Northern California-based photographer Robert Buelteman has been making photo-based images since 1974, though much of the work in his portfolio was made without a camera (or a computer). Instead, his tools resemble those of a mad scientist—jumper cables, liquid silicone, Plexiglass, plants, fiber optics and thousands of volts of electricity.
“Life and Shadow, ” an exhibition of Buelteman’s photograms at the Gerald Peters Gallery in Santa Fe, includes works from the last fifteen years, and is intended to be a survey of his experiments with fiber optics. It is also a celebration of Buelteman’s return to his craft after a battle with disease.
“The title of the exhibition is a nod to both the substance of the imagery as well as to my development of a life-changing disability—Neuroborreliosis (Central Nervous System Lyme Disease)—that has become an integral part of my art making,” Buelteman writes. “First diagnosed in 2007, it has taken me eight years to emerge from the shadow of this disease to present works both new and old.”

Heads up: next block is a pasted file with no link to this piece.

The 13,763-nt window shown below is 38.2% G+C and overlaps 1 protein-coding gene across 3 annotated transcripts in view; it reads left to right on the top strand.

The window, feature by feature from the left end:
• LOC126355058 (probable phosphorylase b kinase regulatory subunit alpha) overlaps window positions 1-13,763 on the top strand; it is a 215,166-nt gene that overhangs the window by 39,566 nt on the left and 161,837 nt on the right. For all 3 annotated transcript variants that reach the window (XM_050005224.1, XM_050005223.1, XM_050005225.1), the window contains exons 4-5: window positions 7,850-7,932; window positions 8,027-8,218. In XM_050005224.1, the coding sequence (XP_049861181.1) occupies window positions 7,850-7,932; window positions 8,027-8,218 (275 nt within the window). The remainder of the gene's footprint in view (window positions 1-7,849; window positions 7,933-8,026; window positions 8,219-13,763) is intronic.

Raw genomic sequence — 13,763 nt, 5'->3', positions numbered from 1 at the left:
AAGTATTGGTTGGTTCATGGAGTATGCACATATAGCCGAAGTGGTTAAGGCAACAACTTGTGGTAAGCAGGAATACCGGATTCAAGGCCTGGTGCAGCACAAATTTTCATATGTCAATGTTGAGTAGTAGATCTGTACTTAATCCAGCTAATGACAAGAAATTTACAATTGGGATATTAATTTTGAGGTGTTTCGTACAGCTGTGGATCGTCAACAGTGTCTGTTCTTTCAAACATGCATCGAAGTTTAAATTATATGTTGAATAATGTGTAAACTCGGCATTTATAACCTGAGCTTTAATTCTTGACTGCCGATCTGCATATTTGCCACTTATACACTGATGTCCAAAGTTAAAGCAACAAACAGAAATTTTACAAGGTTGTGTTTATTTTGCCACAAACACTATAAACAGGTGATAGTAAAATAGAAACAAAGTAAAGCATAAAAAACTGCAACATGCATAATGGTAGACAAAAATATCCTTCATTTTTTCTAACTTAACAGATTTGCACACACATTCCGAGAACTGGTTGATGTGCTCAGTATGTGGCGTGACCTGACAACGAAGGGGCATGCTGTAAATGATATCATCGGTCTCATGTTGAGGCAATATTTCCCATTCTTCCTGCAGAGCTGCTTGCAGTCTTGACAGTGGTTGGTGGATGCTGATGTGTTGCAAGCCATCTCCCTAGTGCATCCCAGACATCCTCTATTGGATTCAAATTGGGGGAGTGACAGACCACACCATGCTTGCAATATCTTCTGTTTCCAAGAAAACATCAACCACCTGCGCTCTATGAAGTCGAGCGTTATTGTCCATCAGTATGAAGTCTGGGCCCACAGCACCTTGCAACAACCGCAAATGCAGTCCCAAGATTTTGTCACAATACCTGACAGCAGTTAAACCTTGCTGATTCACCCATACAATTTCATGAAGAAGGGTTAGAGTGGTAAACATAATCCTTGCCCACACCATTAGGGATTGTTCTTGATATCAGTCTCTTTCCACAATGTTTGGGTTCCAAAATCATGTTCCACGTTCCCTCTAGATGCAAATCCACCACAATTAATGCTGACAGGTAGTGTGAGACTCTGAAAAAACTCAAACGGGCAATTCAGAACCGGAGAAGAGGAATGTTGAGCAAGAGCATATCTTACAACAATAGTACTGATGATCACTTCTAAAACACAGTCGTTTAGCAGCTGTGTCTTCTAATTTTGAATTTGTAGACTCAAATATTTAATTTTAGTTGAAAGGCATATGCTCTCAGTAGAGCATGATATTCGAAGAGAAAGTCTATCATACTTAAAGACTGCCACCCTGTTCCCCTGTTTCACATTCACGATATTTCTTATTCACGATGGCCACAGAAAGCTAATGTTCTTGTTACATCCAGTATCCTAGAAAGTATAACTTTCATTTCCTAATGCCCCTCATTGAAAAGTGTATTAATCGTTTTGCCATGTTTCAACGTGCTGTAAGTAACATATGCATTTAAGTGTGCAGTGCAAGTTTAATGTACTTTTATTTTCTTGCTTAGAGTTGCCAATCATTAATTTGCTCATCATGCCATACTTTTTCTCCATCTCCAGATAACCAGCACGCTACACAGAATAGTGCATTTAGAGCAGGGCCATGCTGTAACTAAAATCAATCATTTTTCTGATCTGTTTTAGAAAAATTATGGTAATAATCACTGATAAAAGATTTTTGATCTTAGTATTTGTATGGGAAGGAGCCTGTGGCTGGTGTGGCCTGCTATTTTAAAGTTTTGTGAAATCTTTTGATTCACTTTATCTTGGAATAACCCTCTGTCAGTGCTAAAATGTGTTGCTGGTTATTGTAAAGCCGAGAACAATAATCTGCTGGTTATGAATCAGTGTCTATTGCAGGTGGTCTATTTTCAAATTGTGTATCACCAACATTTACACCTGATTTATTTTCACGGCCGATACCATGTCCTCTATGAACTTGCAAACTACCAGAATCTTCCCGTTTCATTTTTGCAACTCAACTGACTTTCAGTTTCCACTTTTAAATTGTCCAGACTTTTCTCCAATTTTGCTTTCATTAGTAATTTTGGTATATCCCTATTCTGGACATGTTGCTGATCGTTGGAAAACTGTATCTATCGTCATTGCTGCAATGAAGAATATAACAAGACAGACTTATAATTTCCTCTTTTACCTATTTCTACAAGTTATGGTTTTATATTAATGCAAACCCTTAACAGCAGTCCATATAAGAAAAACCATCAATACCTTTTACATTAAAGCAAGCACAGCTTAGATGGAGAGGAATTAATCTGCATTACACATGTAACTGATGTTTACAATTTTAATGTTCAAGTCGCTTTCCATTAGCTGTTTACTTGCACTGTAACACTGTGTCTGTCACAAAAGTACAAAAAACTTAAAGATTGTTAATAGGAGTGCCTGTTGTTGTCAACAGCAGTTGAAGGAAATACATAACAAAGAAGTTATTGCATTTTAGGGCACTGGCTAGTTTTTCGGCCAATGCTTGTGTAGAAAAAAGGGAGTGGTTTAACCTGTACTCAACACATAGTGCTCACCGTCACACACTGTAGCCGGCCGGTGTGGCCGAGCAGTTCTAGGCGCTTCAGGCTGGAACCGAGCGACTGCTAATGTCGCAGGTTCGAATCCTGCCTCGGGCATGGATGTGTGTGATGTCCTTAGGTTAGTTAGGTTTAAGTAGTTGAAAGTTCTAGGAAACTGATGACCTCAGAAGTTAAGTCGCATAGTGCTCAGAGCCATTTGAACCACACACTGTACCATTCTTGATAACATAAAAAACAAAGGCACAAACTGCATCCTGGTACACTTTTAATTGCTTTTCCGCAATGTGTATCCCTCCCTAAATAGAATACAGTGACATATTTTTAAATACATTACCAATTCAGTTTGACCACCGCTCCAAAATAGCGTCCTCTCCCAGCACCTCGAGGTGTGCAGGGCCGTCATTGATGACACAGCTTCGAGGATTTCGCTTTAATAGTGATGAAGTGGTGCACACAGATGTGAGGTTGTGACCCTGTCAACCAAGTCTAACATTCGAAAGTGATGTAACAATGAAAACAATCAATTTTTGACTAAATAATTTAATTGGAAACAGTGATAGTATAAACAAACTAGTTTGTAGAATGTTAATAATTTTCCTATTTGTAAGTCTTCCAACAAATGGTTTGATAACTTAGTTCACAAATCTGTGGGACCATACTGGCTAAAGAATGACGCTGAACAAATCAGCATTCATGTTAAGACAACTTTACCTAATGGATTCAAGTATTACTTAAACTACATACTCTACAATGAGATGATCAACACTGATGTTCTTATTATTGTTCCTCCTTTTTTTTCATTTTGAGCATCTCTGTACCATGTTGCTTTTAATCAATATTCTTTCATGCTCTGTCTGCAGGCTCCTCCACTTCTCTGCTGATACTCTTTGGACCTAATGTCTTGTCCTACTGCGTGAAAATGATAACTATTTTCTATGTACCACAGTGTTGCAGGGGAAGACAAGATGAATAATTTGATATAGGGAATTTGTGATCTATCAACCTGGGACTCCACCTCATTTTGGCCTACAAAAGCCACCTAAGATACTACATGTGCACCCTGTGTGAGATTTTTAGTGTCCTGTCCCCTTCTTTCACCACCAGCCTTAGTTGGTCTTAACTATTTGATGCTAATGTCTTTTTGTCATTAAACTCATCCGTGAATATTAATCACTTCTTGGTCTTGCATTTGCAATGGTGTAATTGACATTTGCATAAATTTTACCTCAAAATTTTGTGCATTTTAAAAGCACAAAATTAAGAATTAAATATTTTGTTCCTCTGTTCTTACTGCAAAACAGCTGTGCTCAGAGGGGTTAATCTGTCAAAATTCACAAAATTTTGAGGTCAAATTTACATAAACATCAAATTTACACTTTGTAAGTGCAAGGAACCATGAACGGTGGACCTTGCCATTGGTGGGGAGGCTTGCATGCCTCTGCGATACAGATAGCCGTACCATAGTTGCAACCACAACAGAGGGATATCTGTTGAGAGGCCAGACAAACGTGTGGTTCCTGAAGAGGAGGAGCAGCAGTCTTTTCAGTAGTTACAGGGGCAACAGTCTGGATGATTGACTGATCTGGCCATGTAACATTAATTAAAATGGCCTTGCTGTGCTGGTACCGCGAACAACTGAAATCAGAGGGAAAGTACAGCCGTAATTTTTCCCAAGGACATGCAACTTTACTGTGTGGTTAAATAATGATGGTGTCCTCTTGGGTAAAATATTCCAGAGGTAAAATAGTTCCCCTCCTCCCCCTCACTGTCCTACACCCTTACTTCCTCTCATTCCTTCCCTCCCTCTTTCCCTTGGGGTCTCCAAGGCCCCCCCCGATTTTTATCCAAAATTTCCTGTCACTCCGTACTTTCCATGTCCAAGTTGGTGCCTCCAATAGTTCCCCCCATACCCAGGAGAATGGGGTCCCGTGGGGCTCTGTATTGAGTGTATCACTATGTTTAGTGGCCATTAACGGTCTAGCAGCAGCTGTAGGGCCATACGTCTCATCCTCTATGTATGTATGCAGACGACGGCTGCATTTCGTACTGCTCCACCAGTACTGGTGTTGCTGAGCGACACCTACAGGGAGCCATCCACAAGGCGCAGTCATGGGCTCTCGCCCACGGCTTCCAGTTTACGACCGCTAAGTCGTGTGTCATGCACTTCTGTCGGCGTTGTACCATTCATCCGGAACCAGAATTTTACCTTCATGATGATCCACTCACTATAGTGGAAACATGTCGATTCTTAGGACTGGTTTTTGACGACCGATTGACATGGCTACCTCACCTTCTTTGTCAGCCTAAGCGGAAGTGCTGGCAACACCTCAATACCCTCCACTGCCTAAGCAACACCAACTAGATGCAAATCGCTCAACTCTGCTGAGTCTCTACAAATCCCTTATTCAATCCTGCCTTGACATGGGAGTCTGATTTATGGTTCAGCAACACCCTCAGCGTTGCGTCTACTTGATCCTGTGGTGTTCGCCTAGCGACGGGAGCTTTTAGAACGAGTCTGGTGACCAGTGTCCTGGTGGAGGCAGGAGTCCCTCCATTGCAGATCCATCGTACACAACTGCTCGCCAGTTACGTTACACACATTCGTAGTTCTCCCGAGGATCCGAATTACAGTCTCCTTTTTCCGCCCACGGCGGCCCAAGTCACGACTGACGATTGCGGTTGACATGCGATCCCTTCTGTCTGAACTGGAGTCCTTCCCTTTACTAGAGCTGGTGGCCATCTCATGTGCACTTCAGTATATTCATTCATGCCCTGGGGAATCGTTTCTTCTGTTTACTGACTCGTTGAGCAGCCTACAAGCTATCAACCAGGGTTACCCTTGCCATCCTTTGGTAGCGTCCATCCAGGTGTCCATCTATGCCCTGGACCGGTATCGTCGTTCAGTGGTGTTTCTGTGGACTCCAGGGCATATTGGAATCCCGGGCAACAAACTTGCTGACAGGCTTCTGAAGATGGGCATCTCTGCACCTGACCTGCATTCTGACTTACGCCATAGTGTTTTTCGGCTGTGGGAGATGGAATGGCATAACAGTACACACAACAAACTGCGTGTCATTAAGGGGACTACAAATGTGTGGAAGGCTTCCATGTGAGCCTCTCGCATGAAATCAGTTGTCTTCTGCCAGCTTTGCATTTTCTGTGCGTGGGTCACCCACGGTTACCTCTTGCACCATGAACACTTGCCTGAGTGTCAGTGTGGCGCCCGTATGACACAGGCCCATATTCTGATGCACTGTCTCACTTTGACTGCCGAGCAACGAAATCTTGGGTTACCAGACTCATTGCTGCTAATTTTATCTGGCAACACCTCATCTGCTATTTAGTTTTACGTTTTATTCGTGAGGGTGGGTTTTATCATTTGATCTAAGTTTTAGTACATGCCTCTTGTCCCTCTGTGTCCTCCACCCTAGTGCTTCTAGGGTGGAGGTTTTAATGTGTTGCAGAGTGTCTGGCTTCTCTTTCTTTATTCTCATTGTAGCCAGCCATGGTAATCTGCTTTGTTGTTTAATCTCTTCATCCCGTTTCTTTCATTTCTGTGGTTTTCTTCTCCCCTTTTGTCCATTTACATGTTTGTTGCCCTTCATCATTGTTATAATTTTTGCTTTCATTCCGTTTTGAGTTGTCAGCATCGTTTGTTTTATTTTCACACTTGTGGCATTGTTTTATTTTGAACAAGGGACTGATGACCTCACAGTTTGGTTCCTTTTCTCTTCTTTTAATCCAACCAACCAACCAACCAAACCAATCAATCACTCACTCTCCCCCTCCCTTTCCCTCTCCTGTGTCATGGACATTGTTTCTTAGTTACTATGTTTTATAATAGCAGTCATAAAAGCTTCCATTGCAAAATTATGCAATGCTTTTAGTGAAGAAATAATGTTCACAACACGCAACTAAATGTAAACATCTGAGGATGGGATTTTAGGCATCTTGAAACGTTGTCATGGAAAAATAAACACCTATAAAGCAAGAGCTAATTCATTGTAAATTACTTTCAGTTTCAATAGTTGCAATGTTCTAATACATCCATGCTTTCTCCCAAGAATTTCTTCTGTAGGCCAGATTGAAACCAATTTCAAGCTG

“Having passed this dreadful disease to my beloved wife as the result of being diagnosed too late, we both find that the life we had before is over. While the core values of my art remain true, their aesthetics are now conditioned by our loss of health and an ensuing wisdom borne of aging and decline.”
“Robert Buelteman: Life and Shadow” runs through July 25, 2015 at Gerald Peters Gallery in Santa Fe, New Mexico. Signs of Life, a book of Buetelman’s work released in 2009, is also available. For more on Buelteman, please visit his website.